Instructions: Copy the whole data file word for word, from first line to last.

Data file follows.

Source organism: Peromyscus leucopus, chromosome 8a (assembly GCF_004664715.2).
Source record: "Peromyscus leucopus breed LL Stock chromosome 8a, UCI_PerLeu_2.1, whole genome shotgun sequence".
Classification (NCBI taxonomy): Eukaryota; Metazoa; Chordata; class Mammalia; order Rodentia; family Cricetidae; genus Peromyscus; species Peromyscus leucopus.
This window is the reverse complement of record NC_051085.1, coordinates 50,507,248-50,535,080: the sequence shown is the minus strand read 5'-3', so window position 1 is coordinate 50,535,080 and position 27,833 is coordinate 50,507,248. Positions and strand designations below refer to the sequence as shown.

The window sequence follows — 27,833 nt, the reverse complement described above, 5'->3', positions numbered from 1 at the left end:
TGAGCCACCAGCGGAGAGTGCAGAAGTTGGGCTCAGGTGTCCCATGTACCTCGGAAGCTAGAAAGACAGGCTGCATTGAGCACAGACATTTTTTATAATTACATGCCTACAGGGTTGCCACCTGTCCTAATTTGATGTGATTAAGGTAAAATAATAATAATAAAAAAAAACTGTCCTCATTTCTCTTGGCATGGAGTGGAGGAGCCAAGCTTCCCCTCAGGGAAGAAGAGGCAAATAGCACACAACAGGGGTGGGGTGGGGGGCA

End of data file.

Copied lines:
Source organism: Peromyscus leucopus, chromosome 8a (assembly GCF_004664715.2).
Source record: "Peromyscus leucopus breed LL Stock chromosome 8a, UCI_PerLeu_2.1, whole genome shotgun sequence".
Classification (NCBI taxonomy): Eukaryota; Metazoa; Chordata; class Mammalia; order Rodentia; family Cricetidae; genus Peromyscus; species Peromyscus leucopus.
This window is the reverse complement of record NC_051085.1, coordinates 50,507,248-50,535,080: the sequence shown is the minus strand read 5'-3', so window position 1 is coordinate 50,535,080 and position 27,833 is coordinate 50,507,248. Positions and strand designations below refer to the sequence as shown.

The window sequence follows — 27,833 nt, the reverse complement described above, 5'->3', positions numbered from 1 at the left end:
TGAGCCACCAGCGGAGAGTGCAGAAGTTGGGCTCAGGTGTCCCATGTACCTCGGAAGCTAGAAAGACAGGCTGCATTGAGCACAGACATTTTTTATAATTACATGCCTACAGGGTTGCCACCTGTCCTAATTTGATGTGATTAAGGTAAAATAATAATAATAAAAAAAAACTGTCCTCATTTCTCTTGGCATGGAGTGGAGGAGCCAAGCTTCCCCTCAGGGAAGAAGAGGCAAATAGCACACAACAGGGGTGGGGTGGGGGGCA